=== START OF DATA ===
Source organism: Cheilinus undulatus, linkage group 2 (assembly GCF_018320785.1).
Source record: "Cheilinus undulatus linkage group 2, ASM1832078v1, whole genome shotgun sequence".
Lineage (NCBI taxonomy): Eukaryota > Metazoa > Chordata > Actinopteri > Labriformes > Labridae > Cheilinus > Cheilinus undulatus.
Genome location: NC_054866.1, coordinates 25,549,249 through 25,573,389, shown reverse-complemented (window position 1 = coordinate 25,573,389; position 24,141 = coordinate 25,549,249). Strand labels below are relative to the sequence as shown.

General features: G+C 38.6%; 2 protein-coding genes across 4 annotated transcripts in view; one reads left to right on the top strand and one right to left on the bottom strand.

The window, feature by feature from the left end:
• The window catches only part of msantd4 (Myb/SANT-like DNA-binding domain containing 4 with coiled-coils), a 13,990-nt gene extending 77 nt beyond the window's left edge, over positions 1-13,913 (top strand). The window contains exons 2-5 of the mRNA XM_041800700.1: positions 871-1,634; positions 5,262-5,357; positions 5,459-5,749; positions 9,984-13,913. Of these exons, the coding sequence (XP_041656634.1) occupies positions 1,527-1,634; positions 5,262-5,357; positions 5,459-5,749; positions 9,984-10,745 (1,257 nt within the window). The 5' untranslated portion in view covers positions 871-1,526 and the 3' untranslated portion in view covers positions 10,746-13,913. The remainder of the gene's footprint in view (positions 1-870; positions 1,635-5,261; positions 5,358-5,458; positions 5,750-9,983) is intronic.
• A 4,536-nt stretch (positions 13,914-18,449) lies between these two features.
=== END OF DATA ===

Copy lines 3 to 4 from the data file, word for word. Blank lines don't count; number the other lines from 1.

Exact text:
Lineage (NCBI taxonomy): Eukaryota > Metazoa > Chordata > Actinopteri > Labriformes > Labridae > Cheilinus > Cheilinus undulatus.
Genome location: NC_054866.1, coordinates 25,549,249 through 25,573,389, shown reverse-complemented (window position 1 = coordinate 25,573,389; position 24,141 = coordinate 25,549,249). Strand labels below are relative to the sequence as shown.